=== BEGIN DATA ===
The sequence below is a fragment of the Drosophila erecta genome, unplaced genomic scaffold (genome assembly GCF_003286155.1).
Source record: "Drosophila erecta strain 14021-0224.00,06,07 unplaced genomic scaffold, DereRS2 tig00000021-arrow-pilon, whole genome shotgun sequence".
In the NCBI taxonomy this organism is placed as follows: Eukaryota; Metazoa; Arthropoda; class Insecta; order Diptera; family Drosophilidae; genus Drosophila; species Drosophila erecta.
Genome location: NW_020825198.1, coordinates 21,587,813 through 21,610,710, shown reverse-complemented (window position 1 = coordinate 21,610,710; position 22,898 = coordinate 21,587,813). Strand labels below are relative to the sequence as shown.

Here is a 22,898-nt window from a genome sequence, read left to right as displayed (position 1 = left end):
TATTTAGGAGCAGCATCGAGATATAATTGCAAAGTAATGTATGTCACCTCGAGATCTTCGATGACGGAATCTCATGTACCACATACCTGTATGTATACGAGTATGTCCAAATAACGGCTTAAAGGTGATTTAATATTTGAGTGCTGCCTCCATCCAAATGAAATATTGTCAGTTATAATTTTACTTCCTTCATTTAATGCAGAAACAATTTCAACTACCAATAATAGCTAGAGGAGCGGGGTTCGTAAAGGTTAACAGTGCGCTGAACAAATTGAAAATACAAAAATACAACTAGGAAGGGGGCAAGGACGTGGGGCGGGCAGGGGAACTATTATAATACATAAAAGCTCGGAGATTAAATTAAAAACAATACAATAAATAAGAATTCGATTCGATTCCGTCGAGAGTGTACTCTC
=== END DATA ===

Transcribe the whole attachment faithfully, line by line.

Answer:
The sequence below is a fragment of the Drosophila erecta genome, unplaced genomic scaffold (genome assembly GCF_003286155.1).
Source record: "Drosophila erecta strain 14021-0224.00,06,07 unplaced genomic scaffold, DereRS2 tig00000021-arrow-pilon, whole genome shotgun sequence".
In the NCBI taxonomy this organism is placed as follows: Eukaryota; Metazoa; Arthropoda; class Insecta; order Diptera; family Drosophilidae; genus Drosophila; species Drosophila erecta.
Genome location: NW_020825198.1, coordinates 21,587,813 through 21,610,710, shown reverse-complemented (window position 1 = coordinate 21,610,710; position 22,898 = coordinate 21,587,813). Strand labels below are relative to the sequence as shown.

Here is a 22,898-nt window from a genome sequence, read left to right as displayed (position 1 = left end):
TATTTAGGAGCAGCATCGAGATATAATTGCAAAGTAATGTATGTCACCTCGAGATCTTCGATGACGGAATCTCATGTACCACATACCTGTATGTATACGAGTATGTCCAAATAACGGCTTAAAGGTGATTTAATATTTGAGTGCTGCCTCCATCCAAATGAAATATTGTCAGTTATAATTTTACTTCCTTCATTTAATGCAGAAACAATTTCAACTACCAATAATAGCTAGAGGAGCGGGGTTCGTAAAGGTTAACAGTGCGCTGAACAAATTGAAAATACAAAAATACAACTAGGAAGGGGGCAAGGACGTGGGGCGGGCAGGGGAACTATTATAATACATAAAAGCTCGGAGATTAAATTAAAAACAATACAATAAATAAGAATTCGATTCGATTCCGTCGAGAGTGTACTCTC